FAYETTEVILLE, Ark. – Much has been made about the familiarity of the Ole Miss and Arkansas players.
After all, when the Fayetteville Super Regional is complete these teams will have faced one another at least seven times, perhaps eight.
That’s a lot of familiarity for the players – “We know their middle names by now,” Rebels first baseman Cole Zabowski said – but there’s even more for the coaches.
A lot more.
Ole Miss coach Mike Bianco is in his 19th season with the Rebels, Dave Van Horn in his 17th with the Razorbacks.
Will knowing middle names matter this weekend? Bianco doesn’t think so.
“You can out-think yourself a little bit. We try to go with what’s worked before, but the thing is it’s not like football, and I think we get too much into that like do you run the power sweep too many times?” Bianco said.
Baseball is a different beast, Bianco said, as so much is determined on the pitching mound where there’s a different starter every game.
“We actually threw four different guys against him in five games. It’s not like they’ve seen the same pitcher. We’re a little different and they’re a little different,” Bianco said.
Van Horn isn’t so quick to disregard tendencies in baseball.
“We’re worried about tendencies and signs and different things. You know, sometimes they switch it up a little bit and change an indicator or whatever the case may be. But, it really just boils down to making pitches and fielding and hitting. Whoever plays the best will win the series,” he said.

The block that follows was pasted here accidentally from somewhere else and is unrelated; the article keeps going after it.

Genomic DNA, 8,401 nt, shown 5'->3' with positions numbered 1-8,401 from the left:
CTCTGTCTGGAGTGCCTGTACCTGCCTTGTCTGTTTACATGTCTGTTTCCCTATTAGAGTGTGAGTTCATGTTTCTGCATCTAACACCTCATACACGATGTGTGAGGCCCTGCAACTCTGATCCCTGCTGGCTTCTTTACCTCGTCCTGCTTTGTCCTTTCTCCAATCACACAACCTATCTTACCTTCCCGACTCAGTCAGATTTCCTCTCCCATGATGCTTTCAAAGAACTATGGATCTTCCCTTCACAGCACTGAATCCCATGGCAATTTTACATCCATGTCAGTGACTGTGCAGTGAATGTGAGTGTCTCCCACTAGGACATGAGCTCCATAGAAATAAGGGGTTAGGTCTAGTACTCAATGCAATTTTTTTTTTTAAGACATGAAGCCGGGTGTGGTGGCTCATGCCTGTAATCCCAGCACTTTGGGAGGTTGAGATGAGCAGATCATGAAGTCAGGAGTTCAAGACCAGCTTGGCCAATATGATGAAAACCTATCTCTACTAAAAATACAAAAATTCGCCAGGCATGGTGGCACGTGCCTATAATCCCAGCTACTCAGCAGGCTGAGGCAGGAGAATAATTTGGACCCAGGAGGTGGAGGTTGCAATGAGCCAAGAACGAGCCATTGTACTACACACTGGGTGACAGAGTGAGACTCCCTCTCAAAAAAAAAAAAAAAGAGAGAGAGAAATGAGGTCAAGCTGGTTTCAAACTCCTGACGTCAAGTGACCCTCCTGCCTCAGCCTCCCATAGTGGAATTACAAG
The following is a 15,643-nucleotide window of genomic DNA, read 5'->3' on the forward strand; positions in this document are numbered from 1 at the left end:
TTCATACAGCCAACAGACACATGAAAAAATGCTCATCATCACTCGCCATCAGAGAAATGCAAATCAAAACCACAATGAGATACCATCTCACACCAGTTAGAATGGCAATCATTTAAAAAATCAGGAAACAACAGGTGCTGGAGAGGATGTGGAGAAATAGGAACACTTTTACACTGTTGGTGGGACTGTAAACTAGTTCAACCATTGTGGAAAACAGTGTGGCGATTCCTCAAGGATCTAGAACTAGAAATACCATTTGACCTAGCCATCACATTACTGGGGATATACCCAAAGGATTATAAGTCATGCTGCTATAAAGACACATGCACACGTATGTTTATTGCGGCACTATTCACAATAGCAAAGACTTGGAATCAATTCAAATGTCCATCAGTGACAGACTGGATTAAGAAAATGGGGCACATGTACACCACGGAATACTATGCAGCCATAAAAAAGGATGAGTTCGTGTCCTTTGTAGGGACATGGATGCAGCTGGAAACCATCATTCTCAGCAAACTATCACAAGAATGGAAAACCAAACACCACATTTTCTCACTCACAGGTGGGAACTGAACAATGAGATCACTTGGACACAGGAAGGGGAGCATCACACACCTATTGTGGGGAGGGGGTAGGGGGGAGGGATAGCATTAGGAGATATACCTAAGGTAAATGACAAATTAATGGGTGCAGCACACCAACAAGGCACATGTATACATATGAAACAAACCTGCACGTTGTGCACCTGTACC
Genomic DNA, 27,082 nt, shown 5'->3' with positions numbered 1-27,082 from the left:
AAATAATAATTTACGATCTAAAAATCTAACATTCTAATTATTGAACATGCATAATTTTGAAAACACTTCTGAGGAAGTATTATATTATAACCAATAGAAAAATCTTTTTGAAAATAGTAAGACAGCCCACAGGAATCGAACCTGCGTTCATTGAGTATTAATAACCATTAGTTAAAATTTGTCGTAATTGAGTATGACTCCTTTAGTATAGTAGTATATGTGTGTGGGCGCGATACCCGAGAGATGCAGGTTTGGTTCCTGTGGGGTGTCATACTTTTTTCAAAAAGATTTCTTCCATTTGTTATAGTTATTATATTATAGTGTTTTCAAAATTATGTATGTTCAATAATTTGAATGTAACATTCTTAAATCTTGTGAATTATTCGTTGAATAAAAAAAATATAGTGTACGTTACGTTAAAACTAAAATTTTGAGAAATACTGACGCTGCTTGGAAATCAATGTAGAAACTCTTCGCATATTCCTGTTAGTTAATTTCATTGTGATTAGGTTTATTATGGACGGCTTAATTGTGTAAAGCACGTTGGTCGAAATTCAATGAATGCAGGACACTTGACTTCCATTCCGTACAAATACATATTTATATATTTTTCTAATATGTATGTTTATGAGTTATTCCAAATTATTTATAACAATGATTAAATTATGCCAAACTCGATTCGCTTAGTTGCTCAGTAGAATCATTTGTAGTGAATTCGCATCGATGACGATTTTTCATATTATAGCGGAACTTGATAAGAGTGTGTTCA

Bianco is 37-29 in his career against Arkansas.
As the young coach in the SEC he was 1-5 in two seasons against former Arkansas coach Norm DeBriyn who coached the Razorbacks for 33 years.
Bianco is 36-24 against Arkansas with Van Horn as coach including 10 wins in the last 14 meetings.
Both coaches cut their teeth at Southland Conference schools in Louisiana but missed competing against one another at that level.
Van Horn coached at Northwestern State in Natchitoches from 1995-1997 before taking the Nebraska job in 1998.
Bianco coached McNeese State from 1998-2000 before taking the Ole Miss job in 2001.
They express a healthy respect for one another.
“They’re always good. He’s an outstanding coach,” Van Horn said. “He works with pitchers and catchers and oversees everything, so I have a lot of respect for him and their whole program.”
“The success, the winning, Omaha, last year literally an out from winning the national championship. When you think of one of the great programs in the country you think about Arkansas. He’s done a wonderful job,” Bianco said.